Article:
Wednesday, August 19, 2009

The Problem W/ Peter

Now that Peter Suderman's no longer involved in the crap that passes for politics at FreedomWorks, is he suffering some sort of guilt pangs about his activities? Will he stop typing about politics, move to the suburbs, & cover house-husbandry &, I dunno, puppies? (Really. "The Problem with Politics." Got a mirror, Petey?)

18 Aug 2009 03:38 pm

The Problem With Politics

by Peter Suderman
It's the usual boiler plate until we get to the "libertarian streak."
Given my libertarian streak, I'd also add a final thought: The way to avoid the maddening convulsions of politics isn't to change them, or rise above them, or move past them, or transform them, or whatever the trendy term of art is on any given day. It's to avoid them -- and reduce their power to hold sway over how we live. And the more decisions about our lives and welfare we put in the hands of politicians, the harder that will be to do.
Look, glibertarians, if we admit that libertarianism was a really swell philosophy that was just perfect two hundred yrs. ago, when any schmuck w/ a plow & some seeds could homestead across the continent, stepping over the bodies of the original inhabitants, & make a living w/o much interference or help from the gov't., & w/o needing a gov't. to protect them from today's high-tech industrial/corporate predators & polluters (or even neighbors, other then the aforementioned bodies — and now casinos) will you just admit that the frontier closed 120 yrs. ago, John fucking Galt ain't never gonna happen, & the world has changed a little too much for your half-baked fantasies to be of any use other than a bad example? Please?

Balloon Juice has P. S.'s opening statement as he fills in for Randy Andy at The Daily Dish this wk., & notes an interesting omission from it, as well as calling some of Suderman's work "sleazy." Heh heh.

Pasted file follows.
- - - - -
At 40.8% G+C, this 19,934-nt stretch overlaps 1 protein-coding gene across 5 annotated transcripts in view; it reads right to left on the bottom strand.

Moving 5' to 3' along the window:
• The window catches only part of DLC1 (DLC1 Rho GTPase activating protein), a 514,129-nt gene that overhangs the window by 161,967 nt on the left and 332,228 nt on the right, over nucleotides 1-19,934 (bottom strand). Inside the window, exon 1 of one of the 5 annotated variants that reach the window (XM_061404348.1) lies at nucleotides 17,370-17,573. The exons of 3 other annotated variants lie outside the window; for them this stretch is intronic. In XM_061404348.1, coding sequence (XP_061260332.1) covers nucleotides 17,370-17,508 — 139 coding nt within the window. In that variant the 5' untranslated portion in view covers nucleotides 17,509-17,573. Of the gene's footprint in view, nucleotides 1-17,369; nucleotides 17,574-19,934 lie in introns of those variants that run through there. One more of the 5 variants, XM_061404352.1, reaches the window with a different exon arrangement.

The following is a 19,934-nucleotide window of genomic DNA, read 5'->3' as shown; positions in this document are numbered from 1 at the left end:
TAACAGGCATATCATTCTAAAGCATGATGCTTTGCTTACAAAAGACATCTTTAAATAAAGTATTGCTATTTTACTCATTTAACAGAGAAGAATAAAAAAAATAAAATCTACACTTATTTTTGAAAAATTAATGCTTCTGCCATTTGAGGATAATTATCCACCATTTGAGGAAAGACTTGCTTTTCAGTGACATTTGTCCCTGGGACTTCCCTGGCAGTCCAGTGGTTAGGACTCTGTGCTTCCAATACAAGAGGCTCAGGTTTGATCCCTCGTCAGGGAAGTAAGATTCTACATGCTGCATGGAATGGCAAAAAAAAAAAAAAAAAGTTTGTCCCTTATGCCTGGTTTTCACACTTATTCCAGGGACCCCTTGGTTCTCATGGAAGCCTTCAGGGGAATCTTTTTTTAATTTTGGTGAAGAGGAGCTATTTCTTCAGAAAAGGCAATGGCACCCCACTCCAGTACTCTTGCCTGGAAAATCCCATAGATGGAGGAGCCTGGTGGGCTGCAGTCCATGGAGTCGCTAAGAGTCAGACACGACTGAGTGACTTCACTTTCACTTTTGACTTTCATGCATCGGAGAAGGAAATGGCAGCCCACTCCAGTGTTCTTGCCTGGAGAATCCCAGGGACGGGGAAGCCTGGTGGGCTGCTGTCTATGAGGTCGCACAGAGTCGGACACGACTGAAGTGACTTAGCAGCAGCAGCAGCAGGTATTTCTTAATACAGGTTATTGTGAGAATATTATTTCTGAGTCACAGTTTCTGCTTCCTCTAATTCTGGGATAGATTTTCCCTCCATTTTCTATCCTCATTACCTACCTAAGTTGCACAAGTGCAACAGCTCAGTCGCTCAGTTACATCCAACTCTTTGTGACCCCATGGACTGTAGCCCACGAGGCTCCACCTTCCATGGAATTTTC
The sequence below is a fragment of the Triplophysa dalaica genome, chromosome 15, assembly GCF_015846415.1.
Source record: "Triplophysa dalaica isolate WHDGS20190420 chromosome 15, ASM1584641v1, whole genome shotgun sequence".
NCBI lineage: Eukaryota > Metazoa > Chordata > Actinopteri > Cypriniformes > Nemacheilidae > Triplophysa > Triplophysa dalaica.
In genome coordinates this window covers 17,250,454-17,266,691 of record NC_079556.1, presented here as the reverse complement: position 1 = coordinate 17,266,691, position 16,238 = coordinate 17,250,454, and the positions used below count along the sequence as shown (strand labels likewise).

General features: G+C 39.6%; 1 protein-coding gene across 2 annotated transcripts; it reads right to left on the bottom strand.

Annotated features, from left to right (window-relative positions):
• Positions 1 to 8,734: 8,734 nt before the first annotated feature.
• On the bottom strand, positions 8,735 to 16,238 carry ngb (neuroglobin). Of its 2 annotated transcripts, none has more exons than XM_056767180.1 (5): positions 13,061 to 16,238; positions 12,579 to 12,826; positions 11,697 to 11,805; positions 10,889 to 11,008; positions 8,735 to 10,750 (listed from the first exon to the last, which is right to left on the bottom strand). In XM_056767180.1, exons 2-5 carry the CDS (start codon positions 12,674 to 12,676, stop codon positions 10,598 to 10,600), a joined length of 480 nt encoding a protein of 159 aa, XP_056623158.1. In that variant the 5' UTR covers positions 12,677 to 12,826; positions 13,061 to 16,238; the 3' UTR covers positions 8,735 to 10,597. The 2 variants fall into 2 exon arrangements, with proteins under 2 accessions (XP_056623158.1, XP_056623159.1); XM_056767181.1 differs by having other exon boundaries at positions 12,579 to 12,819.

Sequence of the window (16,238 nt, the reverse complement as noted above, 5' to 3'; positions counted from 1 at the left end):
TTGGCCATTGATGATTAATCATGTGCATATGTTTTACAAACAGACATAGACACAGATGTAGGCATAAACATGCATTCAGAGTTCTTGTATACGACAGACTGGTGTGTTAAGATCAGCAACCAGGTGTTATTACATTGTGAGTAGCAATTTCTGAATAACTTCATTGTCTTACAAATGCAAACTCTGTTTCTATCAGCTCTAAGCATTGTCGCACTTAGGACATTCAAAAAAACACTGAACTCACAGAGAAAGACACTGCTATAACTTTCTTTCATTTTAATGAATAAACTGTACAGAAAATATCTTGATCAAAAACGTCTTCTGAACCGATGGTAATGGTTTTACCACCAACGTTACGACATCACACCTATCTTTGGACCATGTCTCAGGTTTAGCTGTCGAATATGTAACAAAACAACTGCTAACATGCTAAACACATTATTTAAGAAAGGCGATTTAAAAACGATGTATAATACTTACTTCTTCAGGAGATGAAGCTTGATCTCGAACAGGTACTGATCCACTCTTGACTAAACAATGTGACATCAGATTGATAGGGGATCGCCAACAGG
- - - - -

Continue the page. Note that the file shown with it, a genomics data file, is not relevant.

9 comments:

clever pseudonym said...

Because it's so much better to put decisions about our lives and welfare in the hands of corporations who care more about the bottom line than human beings.

Not that any of this isn't the empty rhetoric of a 7th grade debate team. Christ, Suderman and McArdle deserve each other.

Anonymous said...

fucking shoot me now, she's on tv in the uk. channel 4 news is usually very good; must have been short notice.

http://business.theatlantic.com/2009/08/mcardle_vs_darzi_on_healthcare.php

clever pseudonym said...

The only thing that baffles me more than her employment with the Atlantic is the number of people who take her inane, grammatically-challenged, horribly written and ill-informed babble seriously.

blivet said...

Not only is Galt's Gulch never going to happen, it literally can't happen. I forget where I read it, but someone on the internets pointed out that the existence of Ayn Rand's libertarian paradise is predicated on the invention by her hero of a perpetual motion machine.

shane said...

It's even better than that:

After graduating, Galt becomes an engineer at the Twentieth Century Motor Company, where he designs a revolutionary new motor powered by ambient static electricity.

I don't much about electricity, but I'm pretty sure this would be impossible.

Susan of Texas said...

And the article says that Rand basically ripped off the plot of Atlas Shrugged from a book written in 1922!

shane said...

That's a common misconception, Susan. See, in the 1922 book, a guy named Henry Galt battles socialist collectivism, while in Rand's book, a guy named John Galt battles socialist collectivism. It's a big difference, you see.

blivet said...

Shane, I was summarizing badly. The article I read explained that no motor could work the way Rand describes, and that she had in effect posited a perpetual motion machine.

Downpuppy said...

Pat Henry U is, alas, a stand in for Case Tech, now CWRU, aka Screw U.

Case does not advertise this, although the Michelson Morley fountain gets the point across -

http://www.case.edu/visit/tours/full/michmorley.jpg